Faced with these real challenges, Uganda had to act very quickly to curb the deteriorating security situation. The government approached the problem from two angles: preventive actions and deliberate, disruptive interventions. Before bomb attacks in Kampala City and Jinja Municipality in 1999, the security forces—including the police, military, intelligence services, and private security firms—all worked independently. To ensure efficient use of scarce resources and to produce effective results, the Joint Anti-Terrorism (JAT) Task Force, an interagency unit, was created. JAT includes representatives from all security agencies, and its leader reports to a security committee which comprises all security agencies and is chaired by the police chief–inspector general of police.
More significantly, JAT could not have succeeded without the involvement of the population. Uganda introduced what it calls "community policing," literally meaning that local people will supplement the effort of the police by identifying and reporting suspicious elements within the community. People are watching each other's backs, taking interest in anything that is unusual in their neighborhood, and informing the police for immediate action. This effort also involved empowering and educating the population about terrorism through regular village meetings with the police.
The Anti-Terrorism Act of 2002 also solved a legal problem the police and the directorate of public prosecution had been facing, by saying that terrorists will no longer be treated like other criminals who are charged under the penal code. Instead, terrorists are to be charged under a separate criminal law.
As urban terrorism was being addressed through these measures, the Ugandan military also intensified efforts to eliminate terrorist activities in rural areas. To succeed, the military needed to attack these terrorists in their hideouts and points of origin and to ensure that their supply lines were blocked. As fighting occurred, diplomatic efforts were also made to ensure that the UPDF could cross the borders into both the DRC and Southern Sudan to deal with the terrorist groups. These efforts proved mostly successful.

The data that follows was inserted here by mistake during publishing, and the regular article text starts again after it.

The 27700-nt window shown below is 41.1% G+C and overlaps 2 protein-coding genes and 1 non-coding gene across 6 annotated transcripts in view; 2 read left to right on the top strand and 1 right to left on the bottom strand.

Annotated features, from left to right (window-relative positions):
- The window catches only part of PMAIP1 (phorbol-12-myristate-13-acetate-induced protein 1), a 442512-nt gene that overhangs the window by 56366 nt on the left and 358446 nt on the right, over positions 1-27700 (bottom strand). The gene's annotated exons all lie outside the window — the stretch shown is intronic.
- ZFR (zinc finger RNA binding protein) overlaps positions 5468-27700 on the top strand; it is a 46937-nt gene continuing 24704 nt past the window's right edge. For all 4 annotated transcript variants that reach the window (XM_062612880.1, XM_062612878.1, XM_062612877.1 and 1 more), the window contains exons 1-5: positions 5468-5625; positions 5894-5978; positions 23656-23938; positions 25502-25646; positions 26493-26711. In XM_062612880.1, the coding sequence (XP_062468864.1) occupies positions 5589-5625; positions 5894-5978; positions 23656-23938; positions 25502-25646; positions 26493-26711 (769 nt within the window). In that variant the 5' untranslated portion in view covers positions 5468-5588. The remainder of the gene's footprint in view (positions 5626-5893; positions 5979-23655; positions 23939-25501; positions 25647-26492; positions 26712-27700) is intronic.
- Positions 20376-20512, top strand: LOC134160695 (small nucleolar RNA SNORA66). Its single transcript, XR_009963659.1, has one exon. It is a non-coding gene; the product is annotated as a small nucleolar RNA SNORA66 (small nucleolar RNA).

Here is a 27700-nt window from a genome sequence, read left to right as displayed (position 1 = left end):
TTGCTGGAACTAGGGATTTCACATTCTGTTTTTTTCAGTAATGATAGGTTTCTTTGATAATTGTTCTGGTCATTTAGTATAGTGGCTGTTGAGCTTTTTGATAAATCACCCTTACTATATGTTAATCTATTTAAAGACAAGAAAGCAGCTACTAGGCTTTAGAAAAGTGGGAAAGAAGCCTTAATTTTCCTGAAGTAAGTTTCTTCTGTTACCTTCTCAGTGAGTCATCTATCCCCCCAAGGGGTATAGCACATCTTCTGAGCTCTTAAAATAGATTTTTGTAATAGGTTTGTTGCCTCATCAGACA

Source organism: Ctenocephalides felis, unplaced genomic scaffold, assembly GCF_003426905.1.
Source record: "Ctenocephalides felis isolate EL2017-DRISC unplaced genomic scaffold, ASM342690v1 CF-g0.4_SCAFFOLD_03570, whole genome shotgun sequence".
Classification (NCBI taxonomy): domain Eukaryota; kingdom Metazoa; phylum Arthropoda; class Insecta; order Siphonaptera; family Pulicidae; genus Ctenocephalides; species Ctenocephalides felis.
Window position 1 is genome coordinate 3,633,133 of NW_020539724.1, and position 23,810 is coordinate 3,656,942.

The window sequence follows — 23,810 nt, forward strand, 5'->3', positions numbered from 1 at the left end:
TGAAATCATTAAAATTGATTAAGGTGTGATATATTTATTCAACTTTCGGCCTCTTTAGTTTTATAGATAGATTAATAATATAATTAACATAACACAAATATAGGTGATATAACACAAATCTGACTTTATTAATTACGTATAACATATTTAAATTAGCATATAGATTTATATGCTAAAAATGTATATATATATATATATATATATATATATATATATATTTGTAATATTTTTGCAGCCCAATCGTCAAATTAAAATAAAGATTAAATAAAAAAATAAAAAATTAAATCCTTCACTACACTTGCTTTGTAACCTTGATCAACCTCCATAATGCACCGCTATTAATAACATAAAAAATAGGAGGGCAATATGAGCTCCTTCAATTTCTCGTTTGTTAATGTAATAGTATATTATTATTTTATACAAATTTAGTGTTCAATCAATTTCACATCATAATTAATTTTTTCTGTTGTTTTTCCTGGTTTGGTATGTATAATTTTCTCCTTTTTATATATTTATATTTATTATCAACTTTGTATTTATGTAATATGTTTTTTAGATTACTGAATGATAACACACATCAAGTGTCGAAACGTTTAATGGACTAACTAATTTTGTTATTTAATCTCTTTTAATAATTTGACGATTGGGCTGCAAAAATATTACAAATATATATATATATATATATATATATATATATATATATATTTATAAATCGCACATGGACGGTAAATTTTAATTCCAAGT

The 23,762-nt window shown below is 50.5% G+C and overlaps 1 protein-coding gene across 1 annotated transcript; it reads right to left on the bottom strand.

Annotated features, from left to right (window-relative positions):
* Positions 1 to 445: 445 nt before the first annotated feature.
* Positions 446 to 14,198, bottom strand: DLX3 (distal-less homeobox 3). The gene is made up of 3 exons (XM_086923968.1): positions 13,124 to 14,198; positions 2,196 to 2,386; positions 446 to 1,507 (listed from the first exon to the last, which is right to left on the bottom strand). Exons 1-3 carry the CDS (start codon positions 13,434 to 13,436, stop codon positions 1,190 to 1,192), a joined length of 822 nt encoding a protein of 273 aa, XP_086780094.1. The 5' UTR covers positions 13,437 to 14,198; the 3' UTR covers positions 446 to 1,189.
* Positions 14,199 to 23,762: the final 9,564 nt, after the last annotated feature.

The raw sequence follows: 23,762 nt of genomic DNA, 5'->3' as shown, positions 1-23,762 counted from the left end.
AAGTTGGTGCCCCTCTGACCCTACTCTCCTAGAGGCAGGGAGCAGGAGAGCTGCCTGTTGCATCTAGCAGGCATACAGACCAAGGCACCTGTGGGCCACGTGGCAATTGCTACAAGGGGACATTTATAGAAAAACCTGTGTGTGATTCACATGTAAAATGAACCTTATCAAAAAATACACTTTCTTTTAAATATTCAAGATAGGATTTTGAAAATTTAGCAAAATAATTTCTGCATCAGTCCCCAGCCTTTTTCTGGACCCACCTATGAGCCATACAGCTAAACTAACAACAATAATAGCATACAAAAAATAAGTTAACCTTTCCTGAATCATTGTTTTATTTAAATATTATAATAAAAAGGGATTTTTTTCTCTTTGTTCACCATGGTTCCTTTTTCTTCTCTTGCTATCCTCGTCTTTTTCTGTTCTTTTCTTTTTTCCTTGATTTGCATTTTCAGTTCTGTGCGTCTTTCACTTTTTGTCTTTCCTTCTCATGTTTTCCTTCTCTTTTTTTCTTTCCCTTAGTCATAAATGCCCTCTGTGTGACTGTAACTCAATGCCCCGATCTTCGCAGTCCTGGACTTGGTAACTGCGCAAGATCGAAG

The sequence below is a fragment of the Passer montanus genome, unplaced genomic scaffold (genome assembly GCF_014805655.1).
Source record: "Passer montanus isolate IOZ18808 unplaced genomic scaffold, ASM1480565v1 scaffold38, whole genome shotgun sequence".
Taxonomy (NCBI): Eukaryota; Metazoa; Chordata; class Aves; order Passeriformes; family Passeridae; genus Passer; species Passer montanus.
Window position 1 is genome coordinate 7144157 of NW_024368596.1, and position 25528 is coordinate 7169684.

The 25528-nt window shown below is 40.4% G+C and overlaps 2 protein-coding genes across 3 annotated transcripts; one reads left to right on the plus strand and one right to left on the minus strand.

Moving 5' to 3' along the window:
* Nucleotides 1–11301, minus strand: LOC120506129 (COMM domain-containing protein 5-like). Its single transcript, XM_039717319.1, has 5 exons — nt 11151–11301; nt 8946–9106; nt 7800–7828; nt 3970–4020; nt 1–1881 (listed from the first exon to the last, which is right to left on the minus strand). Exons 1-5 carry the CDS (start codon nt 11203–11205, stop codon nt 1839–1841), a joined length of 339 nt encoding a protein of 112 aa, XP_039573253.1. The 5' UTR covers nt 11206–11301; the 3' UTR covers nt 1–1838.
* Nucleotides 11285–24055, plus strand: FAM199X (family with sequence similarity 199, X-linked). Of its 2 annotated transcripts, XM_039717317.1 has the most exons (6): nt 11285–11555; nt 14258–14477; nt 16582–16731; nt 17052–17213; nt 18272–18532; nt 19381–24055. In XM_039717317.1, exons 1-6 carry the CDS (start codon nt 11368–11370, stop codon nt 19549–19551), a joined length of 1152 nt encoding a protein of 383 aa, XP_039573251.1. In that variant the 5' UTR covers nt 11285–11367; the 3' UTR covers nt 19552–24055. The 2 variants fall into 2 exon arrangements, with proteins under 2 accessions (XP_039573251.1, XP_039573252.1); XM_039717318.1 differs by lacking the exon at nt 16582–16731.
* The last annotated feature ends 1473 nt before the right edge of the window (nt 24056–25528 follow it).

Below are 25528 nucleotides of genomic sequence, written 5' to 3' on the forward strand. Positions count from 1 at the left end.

Given the fact that some of the combatants had been abducted and indoctrinated by the terrorist groups, Parliament introduced the idea of amnesty for such fighters. Therefore, the amnesty law of 2000 allowed the government to peacefully welcome home those who denounced their evil acts against innocent civilians. In addition, resettlement packages were given to those who were captured, surrendered, or came out of the bush through peace talks and officially applied for amnesty.
Threats from Al Qaeda and Al Shabaab still cause discomfort for the leadership of the country. Although the LRA is operating more than 600 kilometers from the border of Uganda, the group should not be forgotten or ignored as long as the forces that kept them operational for many years still exist. Terrorists change their tactics with advances in technology; therefore, security agencies must stay on their toes to recognize and defend against any new high-tech tools terrorists may be planning to use.
At the regional level, the East African Community Inter-forces cooperation and partnership made tracking of terrorists groups a little easier. The forces share information and intelligence that can be used to prevent terrorist activities in the region. This effort is also supported by the governments of each country. For instance, the suspects in the July 2010 Kampala terrorist attacks were extradited from Kenya and Tanzania to Uganda. The Democratic Republic of Congo and the Central African Republic, which are not members of the EAC, also cooperated with Uganda to allow UPDF to cross their borders and jointly fight the LRA in their countries. The Republic of South Sudan has been in partnership with Uganda since 1987, long before that country officially gained independence on July 9, 2011. This partnership contributed greatly toward winning the fight against the LRA in northern Uganda and southern Sudan. The passage of the LRA Disarmament Bill by the U.S. Congress in May 2010 also provided another strong CT partner for fighting—and hopefully eliminating—the LRA problem in the region.
Whereas regional CT efforts are already in place, challenges still exist that require even stronger cooperation and partnership. Not all the countries in the Great Lakes region of Africa have laws to address terrorism. That lack directly affects regional efforts to battle terrorism, especially when a terrorist act is committed in a country that lacks the relevant laws. These efforts are also hampered by continued support given to terrorists by some countries within and outside of Africa, differing levels of CT training and awareness within the Great Lakes countries, and the varied threats to the individual countries, which in part determines their strategic priorities.
I wish we could all appreciate that "a pain in any part of the body affects the whole body." If all countries in the region would respond with one voice and take action against terrorism, everyone's efforts would enjoy greater success.
The threat of terrorism is real and it affects every country. Partnering to counter terrorists is the most effective way to apply our resources.
About the Author(s): Major David Munyua is a Battalion Commanding Officer in the UPDF Marines.